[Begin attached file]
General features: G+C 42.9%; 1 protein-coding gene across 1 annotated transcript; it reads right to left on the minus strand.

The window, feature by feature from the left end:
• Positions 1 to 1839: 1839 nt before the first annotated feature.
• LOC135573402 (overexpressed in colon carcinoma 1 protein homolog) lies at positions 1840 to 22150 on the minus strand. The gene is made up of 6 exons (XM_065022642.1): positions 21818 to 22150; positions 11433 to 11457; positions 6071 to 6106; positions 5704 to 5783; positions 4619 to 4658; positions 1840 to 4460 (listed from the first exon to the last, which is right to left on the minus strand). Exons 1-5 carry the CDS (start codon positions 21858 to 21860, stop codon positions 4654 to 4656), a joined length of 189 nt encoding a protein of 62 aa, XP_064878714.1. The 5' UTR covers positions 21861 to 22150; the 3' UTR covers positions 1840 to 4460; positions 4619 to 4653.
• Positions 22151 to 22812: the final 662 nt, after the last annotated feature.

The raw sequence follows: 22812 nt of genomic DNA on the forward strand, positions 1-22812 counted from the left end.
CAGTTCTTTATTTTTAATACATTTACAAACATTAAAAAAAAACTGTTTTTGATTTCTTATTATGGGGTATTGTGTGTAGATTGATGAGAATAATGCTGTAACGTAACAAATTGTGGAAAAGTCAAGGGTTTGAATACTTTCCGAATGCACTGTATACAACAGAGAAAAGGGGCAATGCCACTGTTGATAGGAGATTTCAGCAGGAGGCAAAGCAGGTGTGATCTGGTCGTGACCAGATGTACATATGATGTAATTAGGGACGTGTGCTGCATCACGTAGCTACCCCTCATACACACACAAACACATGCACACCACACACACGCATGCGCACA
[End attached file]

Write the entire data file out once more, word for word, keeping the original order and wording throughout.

General features: G+C 42.9%; 1 protein-coding gene across 1 annotated transcript; it reads right to left on the minus strand.

The window, feature by feature from the left end:
• Positions 1 to 1839: 1839 nt before the first annotated feature.
• LOC135573402 (overexpressed in colon carcinoma 1 protein homolog) lies at positions 1840 to 22150 on the minus strand. The gene is made up of 6 exons (XM_065022642.1): positions 21818 to 22150; positions 11433 to 11457; positions 6071 to 6106; positions 5704 to 5783; positions 4619 to 4658; positions 1840 to 4460 (listed from the first exon to the last, which is right to left on the minus strand). Exons 1-5 carry the CDS (start codon positions 21858 to 21860, stop codon positions 4654 to 4656), a joined length of 189 nt encoding a protein of 62 aa, XP_064878714.1. The 5' UTR covers positions 21861 to 22150; the 3' UTR covers positions 1840 to 4460; positions 4619 to 4653.
• Positions 22151 to 22812: the final 662 nt, after the last annotated feature.

The raw sequence follows: 22812 nt of genomic DNA on the forward strand, positions 1-22812 counted from the left end.
CAGTTCTTTATTTTTAATACATTTACAAACATTAAAAAAAAACTGTTTTTGATTTCTTATTATGGGGTATTGTGTGTAGATTGATGAGAATAATGCTGTAACGTAACAAATTGTGGAAAAGTCAAGGGTTTGAATACTTTCCGAATGCACTGTATACAACAGAGAAAAGGGGCAATGCCACTGTTGATAGGAGATTTCAGCAGGAGGCAAAGCAGGTGTGATCTGGTCGTGACCAGATGTACATATGATGTAATTAGGGACGTGTGCTGCATCACGTAGCTACCCCTCATACACACACAAACACATGCACACCACACACACGCATGCGCACA